Back at Blashford and checking the moth trap I found it contained a leopard moth, these strange moths have larvae that eat wood. They tunnel into the stems of living trees and shrubs, typically in branches and take two or three years to grow to sufficient size to pupate. The moth was rather battered, they are a moth which doe snot seem to stay in good condition for very long.
It seems I missed one in much better condition in the trap in Monday, although the books say they are quite common this is a species I do not see every year, so two in the week is good for Blashford.
There a a fair few other moths, but nothing of great note and the only other one that I had not seen so far this year was a tiny micro-moth.
I am not sure if I have seen this species before, it’s larvae eat birch so you might think is would be common and widespread, however it seems to be quite local. Clearly there are many other factors that influence their distribution.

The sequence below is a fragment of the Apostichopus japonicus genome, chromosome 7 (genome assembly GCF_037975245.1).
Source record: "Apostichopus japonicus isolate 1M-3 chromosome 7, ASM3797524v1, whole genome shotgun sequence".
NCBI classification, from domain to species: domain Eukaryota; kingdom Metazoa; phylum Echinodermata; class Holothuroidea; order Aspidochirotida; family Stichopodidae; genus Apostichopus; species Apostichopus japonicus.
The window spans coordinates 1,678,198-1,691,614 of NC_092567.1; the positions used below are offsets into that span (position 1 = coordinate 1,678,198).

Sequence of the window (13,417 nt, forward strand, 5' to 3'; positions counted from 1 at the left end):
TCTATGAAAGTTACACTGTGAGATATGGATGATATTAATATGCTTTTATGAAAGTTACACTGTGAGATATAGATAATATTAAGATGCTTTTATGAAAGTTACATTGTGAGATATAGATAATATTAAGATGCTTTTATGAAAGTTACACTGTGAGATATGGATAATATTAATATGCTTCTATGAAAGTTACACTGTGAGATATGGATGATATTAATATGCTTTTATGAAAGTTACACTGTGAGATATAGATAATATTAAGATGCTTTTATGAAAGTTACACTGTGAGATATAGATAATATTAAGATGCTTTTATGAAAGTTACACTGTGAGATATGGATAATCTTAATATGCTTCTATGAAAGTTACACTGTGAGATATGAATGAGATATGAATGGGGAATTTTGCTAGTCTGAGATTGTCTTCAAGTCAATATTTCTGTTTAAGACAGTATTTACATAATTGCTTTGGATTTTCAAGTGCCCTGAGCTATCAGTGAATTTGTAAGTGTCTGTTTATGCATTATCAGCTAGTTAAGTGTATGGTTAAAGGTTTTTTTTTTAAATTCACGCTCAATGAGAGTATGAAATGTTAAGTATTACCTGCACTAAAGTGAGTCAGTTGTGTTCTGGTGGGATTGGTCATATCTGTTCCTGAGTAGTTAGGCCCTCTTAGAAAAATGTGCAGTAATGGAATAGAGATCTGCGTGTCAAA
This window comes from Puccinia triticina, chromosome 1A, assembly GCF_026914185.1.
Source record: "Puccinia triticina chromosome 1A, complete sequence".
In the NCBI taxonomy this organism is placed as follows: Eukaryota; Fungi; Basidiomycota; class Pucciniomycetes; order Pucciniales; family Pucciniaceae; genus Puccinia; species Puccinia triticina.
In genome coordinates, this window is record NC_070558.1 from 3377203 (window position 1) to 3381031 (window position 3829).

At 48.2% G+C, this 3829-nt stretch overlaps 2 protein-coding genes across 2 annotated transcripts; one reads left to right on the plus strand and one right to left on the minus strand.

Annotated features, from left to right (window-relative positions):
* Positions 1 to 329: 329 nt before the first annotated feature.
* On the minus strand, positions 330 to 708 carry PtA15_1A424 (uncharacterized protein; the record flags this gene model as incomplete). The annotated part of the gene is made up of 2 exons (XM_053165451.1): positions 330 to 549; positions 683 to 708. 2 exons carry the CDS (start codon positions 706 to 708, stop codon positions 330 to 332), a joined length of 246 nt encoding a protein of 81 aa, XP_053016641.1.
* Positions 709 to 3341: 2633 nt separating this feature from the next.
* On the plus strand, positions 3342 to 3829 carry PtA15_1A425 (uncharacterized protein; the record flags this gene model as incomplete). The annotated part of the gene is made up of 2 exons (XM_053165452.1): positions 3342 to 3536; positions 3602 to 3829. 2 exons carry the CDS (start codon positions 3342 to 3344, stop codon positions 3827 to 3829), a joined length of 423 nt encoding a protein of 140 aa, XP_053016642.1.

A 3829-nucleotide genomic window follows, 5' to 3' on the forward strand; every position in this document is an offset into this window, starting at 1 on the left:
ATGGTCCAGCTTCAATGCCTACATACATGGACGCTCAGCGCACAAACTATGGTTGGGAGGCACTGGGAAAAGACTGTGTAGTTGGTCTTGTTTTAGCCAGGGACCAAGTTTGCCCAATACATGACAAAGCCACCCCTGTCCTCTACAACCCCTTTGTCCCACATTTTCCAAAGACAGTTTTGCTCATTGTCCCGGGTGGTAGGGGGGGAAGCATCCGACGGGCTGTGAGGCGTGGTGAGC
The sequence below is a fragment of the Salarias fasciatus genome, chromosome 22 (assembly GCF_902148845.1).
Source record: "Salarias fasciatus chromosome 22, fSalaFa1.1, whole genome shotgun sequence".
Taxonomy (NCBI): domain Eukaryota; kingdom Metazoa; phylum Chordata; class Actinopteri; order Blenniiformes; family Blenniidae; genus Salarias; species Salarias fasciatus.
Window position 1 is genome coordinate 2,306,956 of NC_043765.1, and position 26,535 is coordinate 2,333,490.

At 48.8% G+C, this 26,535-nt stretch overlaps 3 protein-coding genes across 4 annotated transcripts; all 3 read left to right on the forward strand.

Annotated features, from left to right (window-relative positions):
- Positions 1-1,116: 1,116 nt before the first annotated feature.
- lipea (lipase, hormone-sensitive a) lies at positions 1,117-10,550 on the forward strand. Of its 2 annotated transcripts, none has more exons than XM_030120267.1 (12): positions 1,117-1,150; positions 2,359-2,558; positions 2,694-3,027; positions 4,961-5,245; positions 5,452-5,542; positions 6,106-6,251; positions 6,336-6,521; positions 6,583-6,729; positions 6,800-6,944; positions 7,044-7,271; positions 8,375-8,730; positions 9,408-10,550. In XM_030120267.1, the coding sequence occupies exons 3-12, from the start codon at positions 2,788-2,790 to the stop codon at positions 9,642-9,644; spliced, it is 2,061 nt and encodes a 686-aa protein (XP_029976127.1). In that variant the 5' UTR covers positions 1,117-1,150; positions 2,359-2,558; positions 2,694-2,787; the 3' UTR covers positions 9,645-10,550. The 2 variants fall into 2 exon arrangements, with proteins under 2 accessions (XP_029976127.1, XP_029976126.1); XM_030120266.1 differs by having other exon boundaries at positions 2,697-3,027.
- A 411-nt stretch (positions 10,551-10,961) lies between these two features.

After a morning at Blashford I had to go over to Fishlake at lunchtime. I was meeting with members of the Trust’s grazing team about getting some of their British White cattle onto the reserve to help preserve the varied fen vegetation. The fields look very attractive with purple loostrife, comfrey, meadow sweet, common meadow-rue and much more.
common meadow-rue, with tree bumble-bee
If the meadows are so good you might ask why graze them? The answer is to keep them in this state. Years without grazing have seen them start to scrub over in places and become more dominated by very tall vigorous species, shading out the lower growing plants.
The tree bumble-bee hovering to the right of the picture is one of the more distinctive bumble-bees, with a brown thorax and black abdomen with a white tail end. This is a recent colonist of the UK arriving at the turn of the millennium and being first found in Southampton. As far as we know it crossed the channel unaided and has now travelled up the country as far as northern Scotland and west to Ireland.
What’s in My Meadow Today?
It was warm and sunny when I arrived home and a quick look in the meadow revealed lots of insects, best was a skipper butterfly, my first in the garden this year.
Essex skipper on wild carrot
The Essex and small skipper are very similar, best separated by the black underside to the tip of the antennae. The picture seems to show they are present on this one making it an Essex skipper.